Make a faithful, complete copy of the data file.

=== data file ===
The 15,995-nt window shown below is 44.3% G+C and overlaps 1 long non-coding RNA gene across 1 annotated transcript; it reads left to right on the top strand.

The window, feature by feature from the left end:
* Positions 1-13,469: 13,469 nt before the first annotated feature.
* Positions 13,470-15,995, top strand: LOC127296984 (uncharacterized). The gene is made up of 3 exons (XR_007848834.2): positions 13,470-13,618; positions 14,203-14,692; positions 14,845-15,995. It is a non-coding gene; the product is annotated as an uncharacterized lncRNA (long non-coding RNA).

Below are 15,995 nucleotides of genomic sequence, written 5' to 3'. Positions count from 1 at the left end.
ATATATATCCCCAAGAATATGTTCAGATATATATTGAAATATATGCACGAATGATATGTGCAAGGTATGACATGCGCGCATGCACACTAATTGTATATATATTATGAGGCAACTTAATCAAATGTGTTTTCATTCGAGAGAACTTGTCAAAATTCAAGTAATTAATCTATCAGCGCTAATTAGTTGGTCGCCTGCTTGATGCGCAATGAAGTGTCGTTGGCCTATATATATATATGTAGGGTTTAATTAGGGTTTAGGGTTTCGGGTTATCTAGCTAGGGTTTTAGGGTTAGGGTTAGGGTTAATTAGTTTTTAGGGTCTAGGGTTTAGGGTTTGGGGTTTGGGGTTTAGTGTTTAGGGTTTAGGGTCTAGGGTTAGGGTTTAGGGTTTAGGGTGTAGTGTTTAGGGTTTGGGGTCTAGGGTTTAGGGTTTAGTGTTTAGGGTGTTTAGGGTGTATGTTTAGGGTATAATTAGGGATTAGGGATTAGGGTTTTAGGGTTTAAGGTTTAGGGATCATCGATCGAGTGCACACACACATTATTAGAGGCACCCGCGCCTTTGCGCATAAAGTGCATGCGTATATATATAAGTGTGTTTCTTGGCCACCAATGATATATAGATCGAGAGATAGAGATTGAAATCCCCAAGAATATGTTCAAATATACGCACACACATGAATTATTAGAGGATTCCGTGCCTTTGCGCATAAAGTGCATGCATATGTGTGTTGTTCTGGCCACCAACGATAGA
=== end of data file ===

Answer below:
The 15,995-nt window shown below is 44.3% G+C and overlaps 1 long non-coding RNA gene across 1 annotated transcript; it reads left to right on the top strand.

The window, feature by feature from the left end:
* Positions 1-13,469: 13,469 nt before the first annotated feature.
* Positions 13,470-15,995, top strand: LOC127296984 (uncharacterized). The gene is made up of 3 exons (XR_007848834.2): positions 13,470-13,618; positions 14,203-14,692; positions 14,845-15,995. It is a non-coding gene; the product is annotated as an uncharacterized lncRNA (long non-coding RNA).

Below are 15,995 nucleotides of genomic sequence, written 5' to 3'. Positions count from 1 at the left end.
ATATATATCCCCAAGAATATGTTCAGATATATATTGAAATATATGCACGAATGATATGTGCAAGGTATGACATGCGCGCATGCACACTAATTGTATATATATTATGAGGCAACTTAATCAAATGTGTTTTCATTCGAGAGAACTTGTCAAAATTCAAGTAATTAATCTATCAGCGCTAATTAGTTGGTCGCCTGCTTGATGCGCAATGAAGTGTCGTTGGCCTATATATATATATGTAGGGTTTAATTAGGGTTTAGGGTTTCGGGTTATCTAGCTAGGGTTTTAGGGTTAGGGTTAGGGTTAATTAGTTTTTAGGGTCTAGGGTTTAGGGTTTGGGGTTTGGGGTTTAGTGTTTAGGGTTTAGGGTCTAGGGTTAGGGTTTAGGGTTTAGGGTGTAGTGTTTAGGGTTTGGGGTCTAGGGTTTAGGGTTTAGTGTTTAGGGTGTTTAGGGTGTATGTTTAGGGTATAATTAGGGATTAGGGATTAGGGTTTTAGGGTTTAAGGTTTAGGGATCATCGATCGAGTGCACACACACATTATTAGAGGCACCCGCGCCTTTGCGCATAAAGTGCATGCGTATATATATAAGTGTGTTTCTTGGCCACCAATGATATATAGATCGAGAGATAGAGATTGAAATCCCCAAGAATATGTTCAAATATACGCACACACATGAATTATTAGAGGATTCCGTGCCTTTGCGCATAAAGTGCATGCATATGTGTGTTGTTCTGGCCACCAACGATAGA